Jenny is going to hate this post.
Monica keeps a running list of strange things about the British, some of which are undeniably true (#46: Televised dart competitions) and some not as much (#5: There are no obese people here -- Obviously Monica has never visited South Wales). Some day in the future, I may attempt a list of strange things that are uniquely Welsh (They fear the Internet), but for the moment I thought I would just add to her list.
Almost anytime I meet someone new over here, the conversation will work its way toward two things:
1) What do you think of British people?
2) It's really different over here, isn't it?
Both of these questions, of course, are not actually questions. People are not asking for my opinion; they want to hear an American accent telling them that they are awesome. A similar thing happens in the U.S. when returning Yanks are asked, "What did you think of England*?" What the questioner expects of you is a tirade on everything wrong with the UK, and confirmation that he or she is a good and intelligent person for never having left the country. If you absolutely must speak well of Britain, it should be contained to a no more than three words: "It was OK."
That said, I have a bad habit of bursting people's bubbles on question No. 2. Yes, Britain is different than the United States, but in a lot of ways it is only different in the sense that Utah is different from Wisconsin. To a true outsider the two peoples are indistinguishable. When you lay this in front of a British person it makes them sad and they get quiet and don't want to talk to you anymore.
So, I pick them back up by pointing out that I find British people to be quite friendly.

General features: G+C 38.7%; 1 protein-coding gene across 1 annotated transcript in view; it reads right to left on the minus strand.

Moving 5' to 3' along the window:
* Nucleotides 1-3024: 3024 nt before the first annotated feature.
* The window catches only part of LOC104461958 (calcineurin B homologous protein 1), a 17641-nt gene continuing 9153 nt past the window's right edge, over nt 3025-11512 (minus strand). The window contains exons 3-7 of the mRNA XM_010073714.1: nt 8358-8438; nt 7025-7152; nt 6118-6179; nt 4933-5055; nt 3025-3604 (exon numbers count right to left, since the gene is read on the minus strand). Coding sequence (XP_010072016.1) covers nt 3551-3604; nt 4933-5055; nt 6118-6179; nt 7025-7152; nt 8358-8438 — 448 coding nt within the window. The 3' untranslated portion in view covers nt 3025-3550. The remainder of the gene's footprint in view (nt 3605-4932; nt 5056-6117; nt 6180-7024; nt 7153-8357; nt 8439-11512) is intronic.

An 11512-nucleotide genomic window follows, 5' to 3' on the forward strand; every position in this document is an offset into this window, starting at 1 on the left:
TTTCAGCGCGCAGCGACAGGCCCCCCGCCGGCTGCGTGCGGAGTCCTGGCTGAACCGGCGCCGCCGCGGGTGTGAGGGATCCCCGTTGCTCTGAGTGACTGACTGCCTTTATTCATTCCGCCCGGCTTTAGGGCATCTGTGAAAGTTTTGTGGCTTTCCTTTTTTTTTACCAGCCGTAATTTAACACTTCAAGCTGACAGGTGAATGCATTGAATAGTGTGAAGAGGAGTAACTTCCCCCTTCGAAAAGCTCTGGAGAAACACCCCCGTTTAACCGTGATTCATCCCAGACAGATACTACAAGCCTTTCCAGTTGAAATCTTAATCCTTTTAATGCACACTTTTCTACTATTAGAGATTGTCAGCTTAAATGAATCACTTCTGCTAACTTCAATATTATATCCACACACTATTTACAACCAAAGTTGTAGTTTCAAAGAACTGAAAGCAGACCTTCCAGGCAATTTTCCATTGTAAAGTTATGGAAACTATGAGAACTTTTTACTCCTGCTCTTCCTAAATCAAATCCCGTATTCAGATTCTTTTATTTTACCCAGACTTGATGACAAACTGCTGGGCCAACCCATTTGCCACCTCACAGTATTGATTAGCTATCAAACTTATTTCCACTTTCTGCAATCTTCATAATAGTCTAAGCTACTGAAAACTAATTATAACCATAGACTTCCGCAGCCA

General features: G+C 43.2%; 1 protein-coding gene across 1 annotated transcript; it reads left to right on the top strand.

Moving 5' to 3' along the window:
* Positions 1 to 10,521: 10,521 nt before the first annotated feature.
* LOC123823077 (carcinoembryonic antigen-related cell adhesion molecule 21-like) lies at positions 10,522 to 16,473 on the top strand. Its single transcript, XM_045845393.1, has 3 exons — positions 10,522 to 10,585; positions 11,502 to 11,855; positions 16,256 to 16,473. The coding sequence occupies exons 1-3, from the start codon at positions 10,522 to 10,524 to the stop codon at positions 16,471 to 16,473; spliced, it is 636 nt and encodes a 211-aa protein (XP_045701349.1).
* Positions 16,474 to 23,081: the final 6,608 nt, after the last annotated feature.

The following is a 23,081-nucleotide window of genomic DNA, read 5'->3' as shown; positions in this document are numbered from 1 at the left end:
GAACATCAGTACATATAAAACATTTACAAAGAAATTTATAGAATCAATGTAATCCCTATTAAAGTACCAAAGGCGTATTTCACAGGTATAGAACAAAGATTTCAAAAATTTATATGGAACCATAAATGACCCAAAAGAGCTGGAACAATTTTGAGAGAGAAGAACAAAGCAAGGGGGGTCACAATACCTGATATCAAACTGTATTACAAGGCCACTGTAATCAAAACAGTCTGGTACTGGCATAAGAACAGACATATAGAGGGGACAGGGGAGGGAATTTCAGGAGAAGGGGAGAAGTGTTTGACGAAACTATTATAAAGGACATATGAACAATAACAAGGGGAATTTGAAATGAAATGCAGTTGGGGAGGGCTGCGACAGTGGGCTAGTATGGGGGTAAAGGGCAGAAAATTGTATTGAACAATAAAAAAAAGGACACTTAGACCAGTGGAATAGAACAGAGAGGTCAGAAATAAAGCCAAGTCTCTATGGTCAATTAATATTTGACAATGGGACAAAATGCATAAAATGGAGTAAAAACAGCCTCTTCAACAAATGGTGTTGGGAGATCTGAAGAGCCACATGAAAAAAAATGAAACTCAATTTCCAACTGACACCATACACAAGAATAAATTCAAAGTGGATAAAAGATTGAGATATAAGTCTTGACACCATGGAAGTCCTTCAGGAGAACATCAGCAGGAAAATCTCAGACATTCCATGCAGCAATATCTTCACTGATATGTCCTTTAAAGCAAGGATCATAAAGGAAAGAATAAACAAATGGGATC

Perhaps strange thing No. 55 is that most Britons feel a conversational obligation to negate Americans. They tend to do it ever so slightly, and they don't do it in a rude way. Arguably, it is simply done to keep the conversation moving. If they were to simply agree, we would run out of things to say and then do that thing of staring at a wall and wishing there were some football on the telly (I think the lack of this conversation element in the U.S. is part of the reason ESPN is on at every bar in the country).
At any rate, having received a compliment, the British person will usually counter with: "Oh, do you really find us to be friendly? I've always thought us to be cold and stand-offish."
"I think it has something to do with the accent," I say. "People hear me speak and they hear the accent and that automatically gives them something to talk about, and they'll usually come over and tell me how they've been to Florida, or..."
"Oh! I've been to Florida," the person will exclaim.
"Yes. I think it may be law."
I have run into a handful of Britons who have not been to Florida, but my assumption is that they will go there eventually. There or New York City.
*In the U.S., "England" = the whole of the UK and sometimes Ireland.